General manager Brent Copeland tells Cycling Weekly about the people and companies involved in the new Bahrain-Merida cycling team

Bahrain-Merida, cycling’s new top team from the Middle East, took off with Prince Nasser’s help but is so much more according to general manager Brent Copeland. The team will backed by Bahraini group of businesses and the Taiwanese bicycle company Merida.

Copeland, who spoke exclusively with Cycling Weekly last week near Como, confirmed that from sponsors to staff, everything is going in the right direction thanks to the backing.

Prince Nasser bin Hamad Al Khalifa announced his intentions to create a top cycling team in February. The idea: “To support national vision to inspire sports enthusiasts in Bahrain and the Middle East.”

However, a group of Bahraini businesses like Bahrain Petroleum Company, BAPCO, and the world’s second largest bicycle manufacturer Merida made it happen. If successful, Bahrain-Merida would become the first professional team from the Middle East in the WorldTour.

“It is just like some of the other teams, where there are a number of sponsors behind it,” Copeland said. “It’s Bahrain’s team: a team backed by a consortium of sponsors and investors who believe in the project.”

The South African who bases himself in Como, Italy, managed at Lampre-Merida and MTN-Qhubeka in recent years. When approached by a group from Bahrain, including key player Slovenian Milan Erzen, he could not refuse the offer. Copeland left Lampre-Merida to focus entirely on the new project.

“He’s a true sports lover with a strong sense of commitment to sport,” Copeland said of Prince Nasser. “He is involved in the triathlon team Bahrain Endurance 13 where he also participates. He also leads and participates in the Royal Equestrian Endurance Team, where he just won the third spot at the FEI World Endurance Championship in Slovakia.”

Bahrain and Erzen rounded up a group of sports directors, a trainer, a doctor, and a press officer – the core of the group. After Vincenzo Nibali confirmed he will ride for the team, announcements of new cyclists have been trickling through press releases and the team – which will wear red, blue and gold – is quickly growing.

Copeland smiled when talking about the staff. He said, “Even if we had the biggest budget, I don’t think we could’ve put together a better group. ”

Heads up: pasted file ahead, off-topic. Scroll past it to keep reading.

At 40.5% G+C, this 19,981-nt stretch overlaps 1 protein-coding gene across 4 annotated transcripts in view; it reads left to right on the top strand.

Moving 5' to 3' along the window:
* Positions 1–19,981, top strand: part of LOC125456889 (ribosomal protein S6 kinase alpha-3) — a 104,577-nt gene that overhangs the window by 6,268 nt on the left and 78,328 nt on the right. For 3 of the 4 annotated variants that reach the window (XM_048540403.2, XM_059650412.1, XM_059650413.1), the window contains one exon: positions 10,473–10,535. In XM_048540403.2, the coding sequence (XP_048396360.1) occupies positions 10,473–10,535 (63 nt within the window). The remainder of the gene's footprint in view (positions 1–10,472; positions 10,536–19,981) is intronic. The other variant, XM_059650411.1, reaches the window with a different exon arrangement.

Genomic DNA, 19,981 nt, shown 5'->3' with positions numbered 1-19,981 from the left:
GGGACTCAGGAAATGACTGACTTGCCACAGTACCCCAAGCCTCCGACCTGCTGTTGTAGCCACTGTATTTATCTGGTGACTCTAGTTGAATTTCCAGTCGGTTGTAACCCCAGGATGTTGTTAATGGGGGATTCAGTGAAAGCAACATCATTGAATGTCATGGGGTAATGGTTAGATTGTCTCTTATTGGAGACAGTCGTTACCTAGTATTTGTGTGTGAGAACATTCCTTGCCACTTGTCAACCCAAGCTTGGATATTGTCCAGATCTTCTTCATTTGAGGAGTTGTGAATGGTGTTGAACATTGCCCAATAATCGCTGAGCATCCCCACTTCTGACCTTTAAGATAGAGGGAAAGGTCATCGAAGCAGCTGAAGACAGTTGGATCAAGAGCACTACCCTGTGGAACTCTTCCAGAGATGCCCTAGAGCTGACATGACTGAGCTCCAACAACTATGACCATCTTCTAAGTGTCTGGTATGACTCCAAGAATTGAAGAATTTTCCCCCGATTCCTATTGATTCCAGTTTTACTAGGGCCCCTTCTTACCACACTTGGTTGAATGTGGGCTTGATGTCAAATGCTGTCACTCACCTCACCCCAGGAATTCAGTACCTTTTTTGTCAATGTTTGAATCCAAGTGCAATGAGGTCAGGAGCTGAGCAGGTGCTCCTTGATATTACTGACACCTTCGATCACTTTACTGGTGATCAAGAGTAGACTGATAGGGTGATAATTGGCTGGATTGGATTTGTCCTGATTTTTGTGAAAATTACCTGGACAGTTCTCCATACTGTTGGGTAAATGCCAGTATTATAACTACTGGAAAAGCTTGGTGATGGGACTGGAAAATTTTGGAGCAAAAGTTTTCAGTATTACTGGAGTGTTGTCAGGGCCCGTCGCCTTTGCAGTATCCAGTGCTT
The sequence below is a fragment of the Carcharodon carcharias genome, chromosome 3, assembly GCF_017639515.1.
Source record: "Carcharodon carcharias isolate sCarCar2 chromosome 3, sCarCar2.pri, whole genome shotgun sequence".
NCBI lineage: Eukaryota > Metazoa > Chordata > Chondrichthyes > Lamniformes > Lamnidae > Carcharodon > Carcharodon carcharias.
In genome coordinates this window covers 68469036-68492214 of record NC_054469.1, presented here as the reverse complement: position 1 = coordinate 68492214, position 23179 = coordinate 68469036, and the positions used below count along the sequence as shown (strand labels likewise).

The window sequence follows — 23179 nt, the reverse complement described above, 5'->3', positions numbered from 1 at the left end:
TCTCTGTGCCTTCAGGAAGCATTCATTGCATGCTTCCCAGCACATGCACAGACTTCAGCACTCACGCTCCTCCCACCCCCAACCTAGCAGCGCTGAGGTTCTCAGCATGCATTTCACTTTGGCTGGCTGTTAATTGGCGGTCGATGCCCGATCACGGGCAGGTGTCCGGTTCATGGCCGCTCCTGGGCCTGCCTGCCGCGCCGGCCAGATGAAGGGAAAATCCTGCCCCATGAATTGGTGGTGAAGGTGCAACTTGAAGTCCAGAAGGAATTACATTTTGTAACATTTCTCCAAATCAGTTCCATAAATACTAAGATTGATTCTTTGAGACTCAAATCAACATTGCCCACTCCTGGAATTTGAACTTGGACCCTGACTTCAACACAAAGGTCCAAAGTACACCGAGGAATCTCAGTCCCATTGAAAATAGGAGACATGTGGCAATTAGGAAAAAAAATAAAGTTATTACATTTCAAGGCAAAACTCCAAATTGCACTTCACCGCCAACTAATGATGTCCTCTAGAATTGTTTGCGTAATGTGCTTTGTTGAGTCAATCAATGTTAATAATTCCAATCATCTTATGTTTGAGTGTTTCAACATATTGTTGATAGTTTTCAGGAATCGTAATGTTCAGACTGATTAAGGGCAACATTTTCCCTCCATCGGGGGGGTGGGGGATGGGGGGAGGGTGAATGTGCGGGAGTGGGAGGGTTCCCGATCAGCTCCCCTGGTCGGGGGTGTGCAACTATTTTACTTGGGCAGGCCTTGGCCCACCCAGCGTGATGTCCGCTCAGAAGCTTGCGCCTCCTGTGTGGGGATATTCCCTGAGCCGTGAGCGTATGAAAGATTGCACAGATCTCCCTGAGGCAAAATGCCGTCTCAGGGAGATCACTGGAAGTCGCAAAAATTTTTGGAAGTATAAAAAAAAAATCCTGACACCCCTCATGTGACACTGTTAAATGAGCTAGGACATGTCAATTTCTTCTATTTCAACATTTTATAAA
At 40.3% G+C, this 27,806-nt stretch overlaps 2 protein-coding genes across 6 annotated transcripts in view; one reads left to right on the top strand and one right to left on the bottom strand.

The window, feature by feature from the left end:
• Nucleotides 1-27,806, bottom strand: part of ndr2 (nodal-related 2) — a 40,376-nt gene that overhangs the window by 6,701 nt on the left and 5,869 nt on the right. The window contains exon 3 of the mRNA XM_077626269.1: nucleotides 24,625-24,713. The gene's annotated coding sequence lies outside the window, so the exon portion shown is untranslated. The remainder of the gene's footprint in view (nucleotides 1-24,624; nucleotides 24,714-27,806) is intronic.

The budget could be in the €15 to €18 million ballpark (£12-15m), which would put it midway up the WorldTour team ladder. Already, the team signed Nibali, Amstel Gold Race winner Enrico Gasparotto (from Wanty-Groupe Gobert), Yukiya Arashiro (Lampre-Merida), Manuele Boaro (from Tinkoff), Grega Bole (Nippo-Vini Fantini), Borut Bozic (Cofidis), Sonny Colbrelli (Bardiani-CSF), Chun Kai Feng (Lampre-Merida), Heinrich Haussler (IAM Cycling), Luka Pibernik (Lampre-Merida), Kanstantsin Siutsou (Dimension Data), and Giovanni Visconti (Movistar).

“I can’t give exact confidential details [on the budget],” added Copeland. “The lead sponsor is BAPCO, Bahrain Petroleum Company, alongside a number of other companies… All the details will come out in the next few months.”

Bahrain-Merida is one of two new teams asking for a licence in the top WorldTour series in 2017. Depending on how the rankings are calculated, existing WorldTour team Dimension Data may also have to fight for a licence. It remains unclear if it will be an issue, if the UCI will limit the series to 17 or allow 18 teams as it did this season.

“For the biggest of the sponsors with a link in cycling, Merida, it’s important for them to be in the WorldTour and it’s a concern for them,” added Copeland. “Merida have been extremely supportive of the [WorldTour] project, having such an important partner such as Merida behind you means a huge amount to us and is a big asset to the team.”

There had been talks of a deal to take over Lampre-Merida’s WorldTour licence, but that fell through and Lampre will continue with a Chinese sponsor in 2017. It is probably for the best, said Copeland. The team will have to round up its buses and cars, and other infrastructure, but it will be unique.

“It gives us a chance to have a new identity,” added Copeland. “Something fresh and new.”